The philanthropic arena is overwhelming!

I have been involved with non-profits most of my life as a volunteer, board member, employee, and consultant. I have an MBA with a concentration in management of non-profit organizations. I attend classes at the Kellogg Center for Nonprofit Management. I read books and articles, listen to webinars and attend networking events. And despite all of this I am frequently overwhelmed at the size and scope, breadth and depth of the nonprofit sector.

I can imagine that you may be as well, especially if this is not your chosen area of expertise. You have a life. You may have a career, a family, friends, your community. You’re busy!

You have a life. You’re busy!

Add to that the confusion resulting from the array of worthy causes, lack of accountability, cases of waste and fraud, and the fact that massive amounts of aid and charitable giving have been unable to solve our most pressing social issues.

You are passionate about giving of your time, talent, and treasure, but how in the world are you supposed to find the time to understand and wrap your arms around this whole idea of spiritual philanthropy?

I’m here to help.

I’m here to help. I want to take this vast arena and condense it into the information you need to know to make smart, effective giving decisions.

So let’s get started.

First, let’s talk jargon. The nonprofit sector can also be called not-for-profit, charitable, tax exempt, civic, third, independent, voluntary, public interest, and social sectors.

Within the arena there are many kinds of nonprofits, with the IRS identifying more than 30 categories of organizations that are exempt from federal income taxes.

The most common is classified as a “charitable” or 501(c)(3) organization. This classification includes public charities, religious organizations and private foundations. Contributions to these organizations are tax deductible for the donor.

The statistics are startling!

The Urban Institute’s Nonprofit Sector in Brief 2015 reports the following startling statistics:

  • In 2013, more than 1.4 million tax-exempt organizations of all kinds were registered with the IRS. Of this number, 1.1 million were 501(c)(3)s or public charities.
  • Reporting nonprofits took in approximately $2.26 trillion in revenues and identified total assets of $5.17 trillion in 2013.
  • The non-profit sector contributed an estimated $905.9 billion to the US economy in 2013, composing 5.4% of the country’s Gross Domestic Product (GDP) and provided 11.4 million jobs.
  • In 2014, an estimated 62.8 million (25.3%) US adults volunteered contributing 8.7 billion hours of service at a value of $179.2 billion.
  • Total charitable giving in 2015 was estimated at $373.3 billion according to the 2016 Giving USA Annual Report.

Why do these numbers matter to you?

Interestingly, charitable giving as a percent of disposable income has stayed pretty much the same at approximately 2% over the past 40 years according to Giving USA. Yet the number of non-profit organizations has skyrocketed!

According to an article by Alex Daniels in The Chronicle of Philanthropy, from 2011-2013, the number of tax-exempt designations granted by the IRS was less than 50,000 per year. In 2014, the IRS introduced the 1023-EZ, a three-page electronic form that replaced the 26-page application. That year the IRS granted 501(c)(3) status to 94,365 organizations. In 2015, the number was 86,915. That’s over 200 each day!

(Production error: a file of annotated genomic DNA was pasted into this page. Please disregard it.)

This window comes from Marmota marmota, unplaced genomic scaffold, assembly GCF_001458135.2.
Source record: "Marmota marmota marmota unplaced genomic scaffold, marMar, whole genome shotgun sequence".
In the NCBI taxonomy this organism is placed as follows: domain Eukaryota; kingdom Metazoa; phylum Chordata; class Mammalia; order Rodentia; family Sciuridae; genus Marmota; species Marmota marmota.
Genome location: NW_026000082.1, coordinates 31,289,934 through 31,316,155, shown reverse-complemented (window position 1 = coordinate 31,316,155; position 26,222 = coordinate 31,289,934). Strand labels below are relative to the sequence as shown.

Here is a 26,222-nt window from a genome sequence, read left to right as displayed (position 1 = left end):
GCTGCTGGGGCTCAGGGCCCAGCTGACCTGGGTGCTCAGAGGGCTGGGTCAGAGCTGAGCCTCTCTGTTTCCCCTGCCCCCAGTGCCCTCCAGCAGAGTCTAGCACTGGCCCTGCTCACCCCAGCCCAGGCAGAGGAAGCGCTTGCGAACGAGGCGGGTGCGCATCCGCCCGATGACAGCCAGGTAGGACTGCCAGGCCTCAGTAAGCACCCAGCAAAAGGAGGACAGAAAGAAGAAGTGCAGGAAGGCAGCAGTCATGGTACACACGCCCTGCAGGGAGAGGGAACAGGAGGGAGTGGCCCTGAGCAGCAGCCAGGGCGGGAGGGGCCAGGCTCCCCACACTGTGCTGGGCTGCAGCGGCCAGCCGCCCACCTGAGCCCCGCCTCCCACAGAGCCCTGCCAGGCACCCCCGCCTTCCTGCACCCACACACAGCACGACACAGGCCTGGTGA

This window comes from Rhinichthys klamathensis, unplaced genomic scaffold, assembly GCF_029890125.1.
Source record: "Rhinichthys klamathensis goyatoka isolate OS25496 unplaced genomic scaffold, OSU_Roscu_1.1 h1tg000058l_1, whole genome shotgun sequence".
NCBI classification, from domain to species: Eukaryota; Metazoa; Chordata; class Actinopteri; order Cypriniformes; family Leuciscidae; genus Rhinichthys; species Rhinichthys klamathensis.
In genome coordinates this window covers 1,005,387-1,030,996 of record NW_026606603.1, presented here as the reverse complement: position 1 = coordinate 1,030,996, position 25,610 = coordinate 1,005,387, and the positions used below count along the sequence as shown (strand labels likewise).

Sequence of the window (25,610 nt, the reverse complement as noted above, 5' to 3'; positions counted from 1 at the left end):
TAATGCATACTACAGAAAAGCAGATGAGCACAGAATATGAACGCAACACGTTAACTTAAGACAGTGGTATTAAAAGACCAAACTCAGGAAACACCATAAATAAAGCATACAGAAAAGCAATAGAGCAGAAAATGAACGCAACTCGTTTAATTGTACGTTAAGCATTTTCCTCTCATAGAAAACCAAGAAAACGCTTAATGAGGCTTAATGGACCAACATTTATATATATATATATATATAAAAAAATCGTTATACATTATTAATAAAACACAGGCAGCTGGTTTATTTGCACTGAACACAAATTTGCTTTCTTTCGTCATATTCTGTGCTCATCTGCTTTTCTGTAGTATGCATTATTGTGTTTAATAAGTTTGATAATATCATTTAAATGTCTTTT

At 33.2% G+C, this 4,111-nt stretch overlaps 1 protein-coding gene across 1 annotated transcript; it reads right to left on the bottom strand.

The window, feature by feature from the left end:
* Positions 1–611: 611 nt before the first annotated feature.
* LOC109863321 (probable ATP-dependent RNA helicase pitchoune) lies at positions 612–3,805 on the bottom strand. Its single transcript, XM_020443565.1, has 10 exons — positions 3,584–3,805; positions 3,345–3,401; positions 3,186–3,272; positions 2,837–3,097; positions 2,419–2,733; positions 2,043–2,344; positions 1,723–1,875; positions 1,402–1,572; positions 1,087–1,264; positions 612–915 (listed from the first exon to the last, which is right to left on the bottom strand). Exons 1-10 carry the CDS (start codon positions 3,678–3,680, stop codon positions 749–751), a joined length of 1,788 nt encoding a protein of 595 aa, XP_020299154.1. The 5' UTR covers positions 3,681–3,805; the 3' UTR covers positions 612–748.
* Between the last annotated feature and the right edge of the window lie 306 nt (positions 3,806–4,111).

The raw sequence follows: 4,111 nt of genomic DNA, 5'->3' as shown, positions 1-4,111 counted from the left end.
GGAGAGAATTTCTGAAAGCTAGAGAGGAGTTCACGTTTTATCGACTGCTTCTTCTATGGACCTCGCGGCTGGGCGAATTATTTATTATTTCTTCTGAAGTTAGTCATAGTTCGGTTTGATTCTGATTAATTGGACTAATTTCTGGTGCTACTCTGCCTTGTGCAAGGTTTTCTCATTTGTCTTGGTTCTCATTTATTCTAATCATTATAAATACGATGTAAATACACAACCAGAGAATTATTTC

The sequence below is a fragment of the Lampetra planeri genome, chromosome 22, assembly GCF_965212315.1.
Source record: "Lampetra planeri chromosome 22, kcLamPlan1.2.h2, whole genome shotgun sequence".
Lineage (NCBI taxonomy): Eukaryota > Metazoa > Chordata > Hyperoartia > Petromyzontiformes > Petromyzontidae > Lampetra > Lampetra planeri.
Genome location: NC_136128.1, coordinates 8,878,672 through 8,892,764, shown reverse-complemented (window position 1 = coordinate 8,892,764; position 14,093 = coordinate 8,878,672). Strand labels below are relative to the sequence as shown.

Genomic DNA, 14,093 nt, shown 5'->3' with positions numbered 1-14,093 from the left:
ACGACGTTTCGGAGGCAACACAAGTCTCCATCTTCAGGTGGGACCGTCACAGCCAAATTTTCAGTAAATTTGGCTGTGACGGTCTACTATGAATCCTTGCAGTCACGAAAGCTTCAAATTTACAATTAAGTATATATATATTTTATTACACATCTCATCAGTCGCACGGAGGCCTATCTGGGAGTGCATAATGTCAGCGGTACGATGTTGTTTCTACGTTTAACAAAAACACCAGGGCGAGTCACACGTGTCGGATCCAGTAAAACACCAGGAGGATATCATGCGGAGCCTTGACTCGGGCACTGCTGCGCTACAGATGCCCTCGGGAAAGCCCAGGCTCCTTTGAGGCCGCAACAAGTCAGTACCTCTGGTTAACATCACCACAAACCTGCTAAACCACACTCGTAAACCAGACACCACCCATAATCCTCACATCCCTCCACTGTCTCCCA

The number of nonprofit organizations is skyrocketing!

Ken Stern in Charity For All says that, “…according to a Stanford University study, the IRS approved more than 99.5% of charitable applications. This statistic reveals the first troubling truth about our process for deciding what is a charity and what is not: we don’t have one. We permit almost anyone with a basic facility with government forms to start a charity.”

And then once a charity receives approval, it is almost impossible for them to have the designation rescinded. There’s no trigger mechanism for when a charity should be shut down.

This is concerning for a number of reasons. First, the shorter tax form may make it more difficult for the IRS to root out fraud from the outset. Additionally, the IRS does not have the staff to oversee the burgeoning number of nonprofits resulting in frighteningly low levels of oversight. An independent study by the Advisory Committee on Tax Exempt and Government Entities released in June of 2016 says that the IRS is “losing ground in its effort to regulate nonprofits”.

Lack of oversight in the nonprofit sector is a big problem.

Finally, with donations remaining relatively stable while the number of organizations balloons, the not-for-profit community finds itself struggling to attract the funding necessary to carry out its mission. As a result, management is required to spend more time on fund-raising than programming.

Even more concerning, dollars are being re-directed away from the most effective organizations to those that are ineffective and at times outright fraudulent. The reality is we need the non-profit community to perform efficiently and effectively. Our astronomical government debt means that we rely more and more on non-profits to deliver critical services.

We need to direct funding to the most effective nonprofit organizations.

So, how do we ensure that the more effective non-profits receive more funding than the less effective?

That’s where you come in. Join me next month to learn more!


© 2016